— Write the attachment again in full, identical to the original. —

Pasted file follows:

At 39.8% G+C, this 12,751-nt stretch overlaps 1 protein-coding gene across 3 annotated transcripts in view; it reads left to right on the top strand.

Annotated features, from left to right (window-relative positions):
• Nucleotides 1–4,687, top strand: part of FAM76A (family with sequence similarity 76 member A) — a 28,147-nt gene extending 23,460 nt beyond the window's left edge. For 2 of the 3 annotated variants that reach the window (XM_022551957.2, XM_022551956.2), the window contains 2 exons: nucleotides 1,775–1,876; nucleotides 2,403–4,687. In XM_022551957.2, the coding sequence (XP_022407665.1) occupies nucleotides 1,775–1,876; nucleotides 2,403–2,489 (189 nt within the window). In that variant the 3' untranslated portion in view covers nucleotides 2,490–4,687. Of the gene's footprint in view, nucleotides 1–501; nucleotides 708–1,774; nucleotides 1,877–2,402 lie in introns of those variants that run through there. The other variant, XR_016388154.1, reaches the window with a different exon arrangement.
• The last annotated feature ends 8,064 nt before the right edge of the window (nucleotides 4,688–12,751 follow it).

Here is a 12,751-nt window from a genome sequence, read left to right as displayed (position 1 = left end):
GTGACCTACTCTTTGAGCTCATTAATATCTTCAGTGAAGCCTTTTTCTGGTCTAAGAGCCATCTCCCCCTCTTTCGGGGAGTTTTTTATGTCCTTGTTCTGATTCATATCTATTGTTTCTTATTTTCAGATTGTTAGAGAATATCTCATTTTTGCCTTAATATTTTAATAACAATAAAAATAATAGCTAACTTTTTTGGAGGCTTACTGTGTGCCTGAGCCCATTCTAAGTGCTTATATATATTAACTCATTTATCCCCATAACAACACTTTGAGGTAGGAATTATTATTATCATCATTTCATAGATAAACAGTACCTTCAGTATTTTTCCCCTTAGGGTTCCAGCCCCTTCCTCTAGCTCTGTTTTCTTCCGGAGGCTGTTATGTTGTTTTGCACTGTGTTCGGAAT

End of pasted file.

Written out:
At 39.8% G+C, this 12,751-nt stretch overlaps 1 protein-coding gene across 3 annotated transcripts in view; it reads left to right on the top strand.

Annotated features, from left to right (window-relative positions):
• Nucleotides 1–4,687, top strand: part of FAM76A (family with sequence similarity 76 member A) — a 28,147-nt gene extending 23,460 nt beyond the window's left edge. For 2 of the 3 annotated variants that reach the window (XM_022551957.2, XM_022551956.2), the window contains 2 exons: nucleotides 1,775–1,876; nucleotides 2,403–4,687. In XM_022551957.2, the coding sequence (XP_022407665.1) occupies nucleotides 1,775–1,876; nucleotides 2,403–2,489 (189 nt within the window). In that variant the 3' untranslated portion in view covers nucleotides 2,490–4,687. Of the gene's footprint in view, nucleotides 1–501; nucleotides 708–1,774; nucleotides 1,877–2,402 lie in introns of those variants that run through there. The other variant, XR_016388154.1, reaches the window with a different exon arrangement.
• The last annotated feature ends 8,064 nt before the right edge of the window (nucleotides 4,688–12,751 follow it).

Here is a 12,751-nt window from a genome sequence, read left to right as displayed (position 1 = left end):
GTGACCTACTCTTTGAGCTCATTAATATCTTCAGTGAAGCCTTTTTCTGGTCTAAGAGCCATCTCCCCCTCTTTCGGGGAGTTTTTTATGTCCTTGTTCTGATTCATATCTATTGTTTCTTATTTTCAGATTGTTAGAGAATATCTCATTTTTGCCTTAATATTTTAATAACAATAAAAATAATAGCTAACTTTTTTGGAGGCTTACTGTGTGCCTGAGCCCATTCTAAGTGCTTATATATATTAACTCATTTATCCCCATAACAACACTTTGAGGTAGGAATTATTATTATCATCATTTCATAGATAAACAGTACCTTCAGTATTTTTCCCCTTAGGGTTCCAGCCCCTTCCTCTAGCTCTGTTTTCTTCCGGAGGCTGTTATGTTGTTTTGCACTGTGTTCGGAAT